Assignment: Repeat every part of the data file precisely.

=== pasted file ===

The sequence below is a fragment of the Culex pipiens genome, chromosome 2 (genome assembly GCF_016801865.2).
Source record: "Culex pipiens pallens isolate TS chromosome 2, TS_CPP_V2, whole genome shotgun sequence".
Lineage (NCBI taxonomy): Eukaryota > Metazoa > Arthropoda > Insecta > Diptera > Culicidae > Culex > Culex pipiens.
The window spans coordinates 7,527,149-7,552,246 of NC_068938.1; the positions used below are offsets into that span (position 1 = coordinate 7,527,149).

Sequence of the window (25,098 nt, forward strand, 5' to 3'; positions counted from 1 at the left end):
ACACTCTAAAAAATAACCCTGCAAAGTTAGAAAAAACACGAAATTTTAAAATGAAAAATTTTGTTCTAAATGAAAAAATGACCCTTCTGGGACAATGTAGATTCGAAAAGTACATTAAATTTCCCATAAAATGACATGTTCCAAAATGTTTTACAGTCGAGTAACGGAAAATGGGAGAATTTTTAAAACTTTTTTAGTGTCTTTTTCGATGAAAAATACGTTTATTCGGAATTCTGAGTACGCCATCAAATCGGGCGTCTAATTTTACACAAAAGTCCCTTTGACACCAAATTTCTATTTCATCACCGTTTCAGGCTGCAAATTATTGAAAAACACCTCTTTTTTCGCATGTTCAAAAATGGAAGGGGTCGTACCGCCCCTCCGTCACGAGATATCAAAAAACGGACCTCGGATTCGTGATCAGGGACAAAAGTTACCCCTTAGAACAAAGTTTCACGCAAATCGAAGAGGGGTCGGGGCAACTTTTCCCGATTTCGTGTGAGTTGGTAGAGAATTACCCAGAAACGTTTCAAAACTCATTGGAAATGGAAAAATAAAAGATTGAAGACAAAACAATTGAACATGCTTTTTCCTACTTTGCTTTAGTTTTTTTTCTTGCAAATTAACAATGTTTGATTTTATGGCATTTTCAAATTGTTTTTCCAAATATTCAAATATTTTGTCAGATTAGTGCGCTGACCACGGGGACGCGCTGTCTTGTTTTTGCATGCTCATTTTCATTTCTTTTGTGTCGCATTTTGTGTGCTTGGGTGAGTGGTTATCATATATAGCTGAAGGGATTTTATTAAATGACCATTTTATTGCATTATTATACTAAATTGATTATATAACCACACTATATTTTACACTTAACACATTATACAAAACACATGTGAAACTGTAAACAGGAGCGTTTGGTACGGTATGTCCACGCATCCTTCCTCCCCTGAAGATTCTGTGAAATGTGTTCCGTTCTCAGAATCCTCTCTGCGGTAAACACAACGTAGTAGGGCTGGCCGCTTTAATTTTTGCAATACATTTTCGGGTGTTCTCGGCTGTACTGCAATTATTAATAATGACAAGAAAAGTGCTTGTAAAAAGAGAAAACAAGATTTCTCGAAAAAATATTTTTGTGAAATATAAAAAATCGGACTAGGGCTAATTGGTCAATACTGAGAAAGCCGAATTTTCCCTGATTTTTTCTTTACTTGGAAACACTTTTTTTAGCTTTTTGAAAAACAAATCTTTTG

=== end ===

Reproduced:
The sequence below is a fragment of the Culex pipiens genome, chromosome 2 (genome assembly GCF_016801865.2).
Source record: "Culex pipiens pallens isolate TS chromosome 2, TS_CPP_V2, whole genome shotgun sequence".
Lineage (NCBI taxonomy): Eukaryota > Metazoa > Arthropoda > Insecta > Diptera > Culicidae > Culex > Culex pipiens.
The window spans coordinates 7,527,149-7,552,246 of NC_068938.1; the positions used below are offsets into that span (position 1 = coordinate 7,527,149).

Sequence of the window (25,098 nt, forward strand, 5' to 3'; positions counted from 1 at the left end):
ACACTCTAAAAAATAACCCTGCAAAGTTAGAAAAAACACGAAATTTTAAAATGAAAAATTTTGTTCTAAATGAAAAAATGACCCTTCTGGGACAATGTAGATTCGAAAAGTACATTAAATTTCCCATAAAATGACATGTTCCAAAATGTTTTACAGTCGAGTAACGGAAAATGGGAGAATTTTTAAAACTTTTTTAGTGTCTTTTTCGATGAAAAATACGTTTATTCGGAATTCTGAGTACGCCATCAAATCGGGCGTCTAATTTTACACAAAAGTCCCTTTGACACCAAATTTCTATTTCATCACCGTTTCAGGCTGCAAATTATTGAAAAACACCTCTTTTTTCGCATGTTCAAAAATGGAAGGGGTCGTACCGCCCCTCCGTCACGAGATATCAAAAAACGGACCTCGGATTCGTGATCAGGGACAAAAGTTACCCCTTAGAACAAAGTTTCACGCAAATCGAAGAGGGGTCGGGGCAACTTTTCCCGATTTCGTGTGAGTTGGTAGAGAATTACCCAGAAACGTTTCAAAACTCATTGGAAATGGAAAAATAAAAGATTGAAGACAAAACAATTGAACATGCTTTTTCCTACTTTGCTTTAGTTTTTTTTCTTGCAAATTAACAATGTTTGATTTTATGGCATTTTCAAATTGTTTTTCCAAATATTCAAATATTTTGTCAGATTAGTGCGCTGACCACGGGGACGCGCTGTCTTGTTTTTGCATGCTCATTTTCATTTCTTTTGTGTCGCATTTTGTGTGCTTGGGTGAGTGGTTATCATATATAGCTGAAGGGATTTTATTAAATGACCATTTTATTGCATTATTATACTAAATTGATTATATAACCACACTATATTTTACACTTAACACATTATACAAAACACATGTGAAACTGTAAACAGGAGCGTTTGGTACGGTATGTCCACGCATCCTTCCTCCCCTGAAGATTCTGTGAAATGTGTTCCGTTCTCAGAATCCTCTCTGCGGTAAACACAACGTAGTAGGGCTGGCCGCTTTAATTTTTGCAATACATTTTCGGGTGTTCTCGGCTGTACTGCAATTATTAATAATGACAAGAAAAGTGCTTGTAAAAAGAGAAAACAAGATTTCTCGAAAAAATATTTTTGTGAAATATAAAAAATCGGACTAGGGCTAATTGGTCAATACTGAGAAAGCCGAATTTTCCCTGATTTTTTCTTTACTTGGAAACACTTTTTTTAGCTTTTTGAAAAACAAATCTTTTG